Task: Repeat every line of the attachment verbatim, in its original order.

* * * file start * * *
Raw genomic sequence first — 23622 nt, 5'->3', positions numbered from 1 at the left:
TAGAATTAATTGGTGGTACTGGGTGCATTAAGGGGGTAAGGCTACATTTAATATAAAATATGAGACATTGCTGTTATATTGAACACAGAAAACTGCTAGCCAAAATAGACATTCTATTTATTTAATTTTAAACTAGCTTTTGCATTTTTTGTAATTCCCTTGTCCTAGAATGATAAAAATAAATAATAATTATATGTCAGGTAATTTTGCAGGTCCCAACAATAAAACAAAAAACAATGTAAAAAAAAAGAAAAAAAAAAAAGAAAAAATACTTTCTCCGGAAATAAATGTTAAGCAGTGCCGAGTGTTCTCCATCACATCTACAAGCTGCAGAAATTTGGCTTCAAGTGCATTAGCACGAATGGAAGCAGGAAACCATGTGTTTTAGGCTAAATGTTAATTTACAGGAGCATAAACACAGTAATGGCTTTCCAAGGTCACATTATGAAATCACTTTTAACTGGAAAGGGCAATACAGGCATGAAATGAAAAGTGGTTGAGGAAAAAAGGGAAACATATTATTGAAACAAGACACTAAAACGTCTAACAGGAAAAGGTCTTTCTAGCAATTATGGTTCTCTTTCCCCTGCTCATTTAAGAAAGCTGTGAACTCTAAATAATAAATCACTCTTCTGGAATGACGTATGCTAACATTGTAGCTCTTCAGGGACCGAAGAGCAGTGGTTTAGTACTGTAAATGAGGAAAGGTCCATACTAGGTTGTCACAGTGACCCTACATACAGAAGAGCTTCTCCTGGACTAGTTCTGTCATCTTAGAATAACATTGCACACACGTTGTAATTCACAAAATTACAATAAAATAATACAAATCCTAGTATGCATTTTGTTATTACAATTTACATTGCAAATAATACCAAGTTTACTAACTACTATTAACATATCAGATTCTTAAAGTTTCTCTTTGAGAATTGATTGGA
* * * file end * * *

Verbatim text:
Raw genomic sequence first — 23622 nt, 5'->3', positions numbered from 1 at the left:
TAGAATTAATTGGTGGTACTGGGTGCATTAAGGGGGTAAGGCTACATTTAATATAAAATATGAGACATTGCTGTTATATTGAACACAGAAAACTGCTAGCCAAAATAGACATTCTATTTATTTAATTTTAAACTAGCTTTTGCATTTTTTGTAATTCCCTTGTCCTAGAATGATAAAAATAAATAATAATTATATGTCAGGTAATTTTGCAGGTCCCAACAATAAAACAAAAAACAATGTAAAAAAAAAGAAAAAAAAAAAAGAAAAAATACTTTCTCCGGAAATAAATGTTAAGCAGTGCCGAGTGTTCTCCATCACATCTACAAGCTGCAGAAATTTGGCTTCAAGTGCATTAGCACGAATGGAAGCAGGAAACCATGTGTTTTAGGCTAAATGTTAATTTACAGGAGCATAAACACAGTAATGGCTTTCCAAGGTCACATTATGAAATCACTTTTAACTGGAAAGGGCAATACAGGCATGAAATGAAAAGTGGTTGAGGAAAAAAGGGAAACATATTATTGAAACAAGACACTAAAACGTCTAACAGGAAAAGGTCTTTCTAGCAATTATGGTTCTCTTTCCCCTGCTCATTTAAGAAAGCTGTGAACTCTAAATAATAAATCACTCTTCTGGAATGACGTATGCTAACATTGTAGCTCTTCAGGGACCGAAGAGCAGTGGTTTAGTACTGTAAATGAGGAAAGGTCCATACTAGGTTGTCACAGTGACCCTACATACAGAAGAGCTTCTCCTGGACTAGTTCTGTCATCTTAGAATAACATTGCACACACGTTGTAATTCACAAAATTACAATAAAATAATACAAATCCTAGTATGCATTTTGTTATTACAATTTACATTGCAAATAATACCAAGTTTACTAACTACTATTAACATATCAGATTCTTAAAGTTTCTCTTTGAGAATTGATTGGA